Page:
and a the small Church of Scotland is now on Canna, completed in 1914. The shape of it’s tower has lead to it being called the ‘rocket church’.
In 1889, counties were formally created in Scotland, on shrieval boundaries, by a Local Government Act; Canna became part of the new county of Argyll. However, the Act established a boundary review, which decided, in 1891, to move Canna to the county of Inverness, where Eigg was already. In 1938, Thom’s family sold Canna to John Lorne Campbell, who organised the island as a farm and nature reserve. Campbell lived there until his death in 1996, but donated the island to the National Trust for Scotland in 1981. In the 1970s, local government reforms abolished counties and moved Canna into Highland Region.
There was only a short time to wander along the Shore Road as far as the bridge and no time to climb the hill for a wider view.
In the afternoon we had to be back on the boat to cross the Minch and anchor in the Sound of Harris. Leaving the harbour, we noticed graffiti on the cliffs. This used to be boat names but more recently has been added to by day trippers. Later, we passed the Duirinish Peninsula on Skye with the Neist Lighthouse.
The Minch was not too rough and we were soon in the shelter of the Sound of Harris where the water was calmer. There are several small islands there and rocks with cormorants and shags. A seal popped up several times while we were having our evening meal and another was posturing on a rock nearby. We had an early night as the next morning would be an early start.
On the Waves: Oban to Tobermory
We have visited several of the Hebridean islands over the years but the aim of this trip was to visit St Kilda, an archipelago that lies 45 miles west of the Outer Hebrides and was once the most isolated community in the UK. After taking the train to Glasgow and then to Oban, we arrived in the afternoon to find our ship. The Halmar Bjǿrge, is a former Norwegian Rescue ship, adapted to carry twelve passengers and four crew and is operated by the Northern Light Cruising Company who offer a variety of trips around the Hebrides.
Just before we pulled away from the pontoon at 4pm, a speedboat passed us. Our skipper told us that it was heading for the British Virgin Islands, had won some record and was owned by someone from Google.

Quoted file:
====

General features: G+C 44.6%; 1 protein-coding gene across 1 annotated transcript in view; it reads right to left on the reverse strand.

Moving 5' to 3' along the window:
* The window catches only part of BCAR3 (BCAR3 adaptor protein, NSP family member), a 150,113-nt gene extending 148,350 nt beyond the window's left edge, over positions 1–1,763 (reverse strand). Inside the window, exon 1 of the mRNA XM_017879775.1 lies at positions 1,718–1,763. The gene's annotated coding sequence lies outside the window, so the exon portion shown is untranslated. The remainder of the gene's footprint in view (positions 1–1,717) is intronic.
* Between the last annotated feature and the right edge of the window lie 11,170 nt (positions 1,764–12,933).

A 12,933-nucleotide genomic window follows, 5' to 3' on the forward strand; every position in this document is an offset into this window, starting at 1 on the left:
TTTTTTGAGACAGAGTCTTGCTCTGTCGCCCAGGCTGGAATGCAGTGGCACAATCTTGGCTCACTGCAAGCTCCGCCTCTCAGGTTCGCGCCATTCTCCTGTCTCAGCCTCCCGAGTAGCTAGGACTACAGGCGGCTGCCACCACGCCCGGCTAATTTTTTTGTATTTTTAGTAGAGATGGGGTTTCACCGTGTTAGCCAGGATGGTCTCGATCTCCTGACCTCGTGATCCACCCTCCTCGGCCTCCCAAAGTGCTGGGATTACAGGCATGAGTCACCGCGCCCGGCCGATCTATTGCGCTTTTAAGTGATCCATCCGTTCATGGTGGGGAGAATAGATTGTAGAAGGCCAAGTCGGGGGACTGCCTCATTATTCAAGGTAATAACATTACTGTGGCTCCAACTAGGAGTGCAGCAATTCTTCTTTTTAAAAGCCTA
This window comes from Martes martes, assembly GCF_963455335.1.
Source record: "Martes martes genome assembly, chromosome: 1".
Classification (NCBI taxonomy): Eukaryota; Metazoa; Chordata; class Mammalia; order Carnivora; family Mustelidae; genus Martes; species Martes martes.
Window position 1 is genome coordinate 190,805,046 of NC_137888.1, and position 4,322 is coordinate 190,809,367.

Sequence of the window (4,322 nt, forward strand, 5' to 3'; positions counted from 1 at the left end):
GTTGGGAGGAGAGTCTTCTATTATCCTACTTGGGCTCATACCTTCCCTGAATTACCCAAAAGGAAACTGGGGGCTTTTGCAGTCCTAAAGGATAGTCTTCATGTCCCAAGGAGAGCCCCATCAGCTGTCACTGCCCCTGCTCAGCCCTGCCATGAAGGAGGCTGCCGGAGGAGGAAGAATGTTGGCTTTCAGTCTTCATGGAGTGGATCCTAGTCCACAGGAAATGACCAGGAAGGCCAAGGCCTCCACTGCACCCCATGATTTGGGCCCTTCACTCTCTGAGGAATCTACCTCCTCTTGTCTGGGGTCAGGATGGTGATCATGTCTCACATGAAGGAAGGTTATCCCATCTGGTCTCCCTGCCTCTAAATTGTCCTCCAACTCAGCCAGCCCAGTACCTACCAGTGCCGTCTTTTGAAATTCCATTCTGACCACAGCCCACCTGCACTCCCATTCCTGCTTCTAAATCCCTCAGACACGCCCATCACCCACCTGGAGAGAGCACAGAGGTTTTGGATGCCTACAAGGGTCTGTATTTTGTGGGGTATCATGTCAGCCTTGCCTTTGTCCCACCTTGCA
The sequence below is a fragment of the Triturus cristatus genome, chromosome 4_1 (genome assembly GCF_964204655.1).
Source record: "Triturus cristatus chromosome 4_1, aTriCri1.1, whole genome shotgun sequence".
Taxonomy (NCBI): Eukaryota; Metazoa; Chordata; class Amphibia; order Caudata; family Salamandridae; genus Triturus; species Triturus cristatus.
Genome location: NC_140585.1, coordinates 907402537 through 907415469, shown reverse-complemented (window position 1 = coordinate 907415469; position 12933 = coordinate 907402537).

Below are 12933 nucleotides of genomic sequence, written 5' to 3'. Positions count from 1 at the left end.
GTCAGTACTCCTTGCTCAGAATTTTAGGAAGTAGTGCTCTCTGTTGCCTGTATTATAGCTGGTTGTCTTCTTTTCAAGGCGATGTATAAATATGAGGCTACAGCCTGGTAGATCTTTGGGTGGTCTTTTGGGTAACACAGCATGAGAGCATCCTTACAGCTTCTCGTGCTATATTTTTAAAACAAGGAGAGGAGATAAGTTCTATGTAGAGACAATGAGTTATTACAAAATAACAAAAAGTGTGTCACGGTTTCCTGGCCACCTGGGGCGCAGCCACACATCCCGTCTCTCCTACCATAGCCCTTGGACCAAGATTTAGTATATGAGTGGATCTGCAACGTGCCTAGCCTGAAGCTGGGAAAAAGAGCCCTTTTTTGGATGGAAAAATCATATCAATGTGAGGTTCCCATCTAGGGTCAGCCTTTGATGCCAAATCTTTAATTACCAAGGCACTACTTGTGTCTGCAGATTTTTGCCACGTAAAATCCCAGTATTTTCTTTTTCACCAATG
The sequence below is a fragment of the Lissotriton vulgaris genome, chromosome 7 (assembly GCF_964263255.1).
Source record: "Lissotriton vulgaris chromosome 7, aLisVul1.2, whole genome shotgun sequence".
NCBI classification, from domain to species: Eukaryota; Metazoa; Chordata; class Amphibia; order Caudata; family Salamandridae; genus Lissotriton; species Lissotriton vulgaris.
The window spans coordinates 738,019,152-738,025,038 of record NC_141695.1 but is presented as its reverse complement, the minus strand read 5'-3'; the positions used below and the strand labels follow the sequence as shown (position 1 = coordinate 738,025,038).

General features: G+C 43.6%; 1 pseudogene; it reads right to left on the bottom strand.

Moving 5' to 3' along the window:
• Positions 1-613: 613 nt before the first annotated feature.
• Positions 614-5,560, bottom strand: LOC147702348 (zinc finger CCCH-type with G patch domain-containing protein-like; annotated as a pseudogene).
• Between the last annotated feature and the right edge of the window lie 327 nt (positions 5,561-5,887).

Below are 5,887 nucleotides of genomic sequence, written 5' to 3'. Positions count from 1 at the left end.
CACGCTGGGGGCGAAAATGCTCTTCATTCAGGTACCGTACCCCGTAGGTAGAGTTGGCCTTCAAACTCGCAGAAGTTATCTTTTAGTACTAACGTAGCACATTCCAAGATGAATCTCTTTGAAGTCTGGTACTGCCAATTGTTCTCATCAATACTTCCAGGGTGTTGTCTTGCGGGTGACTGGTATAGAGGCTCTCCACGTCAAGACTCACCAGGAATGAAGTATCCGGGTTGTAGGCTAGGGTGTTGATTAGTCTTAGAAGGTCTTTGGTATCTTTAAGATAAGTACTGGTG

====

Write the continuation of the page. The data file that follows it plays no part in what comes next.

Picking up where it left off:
It began to drizzle as we left the harbour, passing Maiden Island and Dunollie Castle.
Further out, is the Lismore lighthouse.
Lady’s Rock, a skerry (or small rock/island) southwest of Lismore, has an interesting history.
It acquired its name because in 1527, Lachlan Maclean of Duart decided to murder his wife, Lady Catherine Campbell. He rowed her out to the rock one night at low tide and left her stranded on the rock to die. Looking out the next day from Duart Castle he could not see her so he sent a message of condolence to her brother, saying that he intended to bring his wife’s body to him for burial. Maclean arrived at Inveraray with an entourage of men and the coffin and discovered Lady Catherine waiting for him. at the head of the table. She had been rescued by a passing fishing boat. Maclean was later murdered in his bed in Edinburgh some time later by Lady Catherine’s brother.
Later the mist in the Sound of Mull was an abstract grey nothingness punctuated occasionally by a red or green buoy.
On arrival in Tobermory, our skipper informed us that oats had been omitted from the stores list, so he and a couple of crew members set off in the dinghy to find some so that we could have our porridge in the morning.
There was good spell of weather forecast followed by some storms a few days later so the skipper decided that we would head for St Kilda as quickly as possible. We did not have time to explore Tobermory that evening as in the morning we would be heading for Canna.